All You Ever Wanted to Know About Rhodium Plating

rhodium plating before and after 2

The process of plating is based on electricity transferred between two articles in a bath with suspended molecules. Rhodium plating is deposited at a micron level; it cannot fill in scratches or divots. The reason it costs so much to plate an item is not the precious metal deposited. The cost is the preparation to the article being plated. The preparation is labor-intensive and needs to be polished to perfection. That’s why it costs so much to rhodium plate an article of jewelry.

Rhodium is a hard, very white precious metal. The need for plating objects in the jewelry industry applies mostly in two circumstances. First, sterling jewelry, if not worn on a regular basis, will oxidize or tarnish. Rhodium plating will prevent tarnishing and better quality jewelry is almost always rhodium plated. The plating, however, will wear off if the article is worn on a regular basis.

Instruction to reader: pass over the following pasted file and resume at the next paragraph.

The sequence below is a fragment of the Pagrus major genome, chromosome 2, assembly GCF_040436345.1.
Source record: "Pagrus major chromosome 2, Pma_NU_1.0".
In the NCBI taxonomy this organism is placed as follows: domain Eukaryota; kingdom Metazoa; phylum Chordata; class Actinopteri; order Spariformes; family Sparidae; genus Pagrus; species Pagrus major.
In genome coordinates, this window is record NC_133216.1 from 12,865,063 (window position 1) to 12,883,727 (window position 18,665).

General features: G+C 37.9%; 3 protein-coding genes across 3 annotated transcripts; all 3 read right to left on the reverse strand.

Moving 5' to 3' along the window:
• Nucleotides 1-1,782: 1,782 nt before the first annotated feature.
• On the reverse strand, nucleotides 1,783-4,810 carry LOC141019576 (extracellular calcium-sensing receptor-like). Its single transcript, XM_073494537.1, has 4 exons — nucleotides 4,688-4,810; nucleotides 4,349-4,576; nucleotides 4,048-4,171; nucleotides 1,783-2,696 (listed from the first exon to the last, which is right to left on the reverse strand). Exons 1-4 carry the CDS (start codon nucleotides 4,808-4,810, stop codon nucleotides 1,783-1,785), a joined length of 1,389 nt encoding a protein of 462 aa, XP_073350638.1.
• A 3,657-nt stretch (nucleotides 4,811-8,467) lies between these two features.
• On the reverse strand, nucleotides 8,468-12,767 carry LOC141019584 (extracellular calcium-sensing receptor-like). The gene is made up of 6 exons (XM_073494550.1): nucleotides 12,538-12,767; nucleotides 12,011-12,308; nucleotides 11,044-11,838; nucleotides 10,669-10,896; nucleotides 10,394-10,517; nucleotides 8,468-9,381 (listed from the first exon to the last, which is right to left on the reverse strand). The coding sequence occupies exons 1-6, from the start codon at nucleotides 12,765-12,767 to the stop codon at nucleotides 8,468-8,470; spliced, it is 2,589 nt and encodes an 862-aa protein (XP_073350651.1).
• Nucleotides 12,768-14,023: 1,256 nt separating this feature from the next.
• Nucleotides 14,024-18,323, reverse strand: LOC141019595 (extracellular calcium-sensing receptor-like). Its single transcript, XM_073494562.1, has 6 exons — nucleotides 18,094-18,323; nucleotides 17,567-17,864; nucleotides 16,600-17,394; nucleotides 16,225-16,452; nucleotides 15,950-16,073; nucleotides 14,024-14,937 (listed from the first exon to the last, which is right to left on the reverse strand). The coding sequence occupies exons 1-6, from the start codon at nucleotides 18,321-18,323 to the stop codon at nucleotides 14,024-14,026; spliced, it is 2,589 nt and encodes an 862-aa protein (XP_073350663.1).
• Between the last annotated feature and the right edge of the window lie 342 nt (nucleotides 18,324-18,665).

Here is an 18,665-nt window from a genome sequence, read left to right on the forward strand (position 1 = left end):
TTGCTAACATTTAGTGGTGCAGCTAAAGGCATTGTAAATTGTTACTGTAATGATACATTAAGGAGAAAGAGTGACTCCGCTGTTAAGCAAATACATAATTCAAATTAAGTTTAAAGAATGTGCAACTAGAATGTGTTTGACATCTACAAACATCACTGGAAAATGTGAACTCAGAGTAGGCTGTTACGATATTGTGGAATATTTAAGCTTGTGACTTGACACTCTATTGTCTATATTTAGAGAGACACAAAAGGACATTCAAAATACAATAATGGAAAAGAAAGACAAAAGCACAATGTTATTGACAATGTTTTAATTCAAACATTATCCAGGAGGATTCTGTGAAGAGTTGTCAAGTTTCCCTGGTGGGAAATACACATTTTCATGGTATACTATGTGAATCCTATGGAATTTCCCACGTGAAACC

Most white gold items generally are plated to look whiter. White gold by itself is off white, winter white, or vanilla white. There are 2 precious metals that don’t need to be plated and those are platinum and palladium. Naturally, they are very white with a slight grey hue.

White gold is an alloy, which means a mixture of metals. The alloy of 14k white gold is gold, nickel, silver, and zinc. All of these extra metals overcome gold (yellow metal) to make it appear white. There is no natural element of white gold; it is an alloy that looks white. Therefore white gold is often plated to look whiter. The plating on an engagement ring set worn on a regular basis typically lasts a year or two, depending on the activity of the owner.

At Jonathan’s Jewelers, we are able to rhodium plate jewelry for you, enhancing its look and overall longevity. Visit us today, call 603-471-2828, or complete this form to schedule this service!

rhodium plating before and after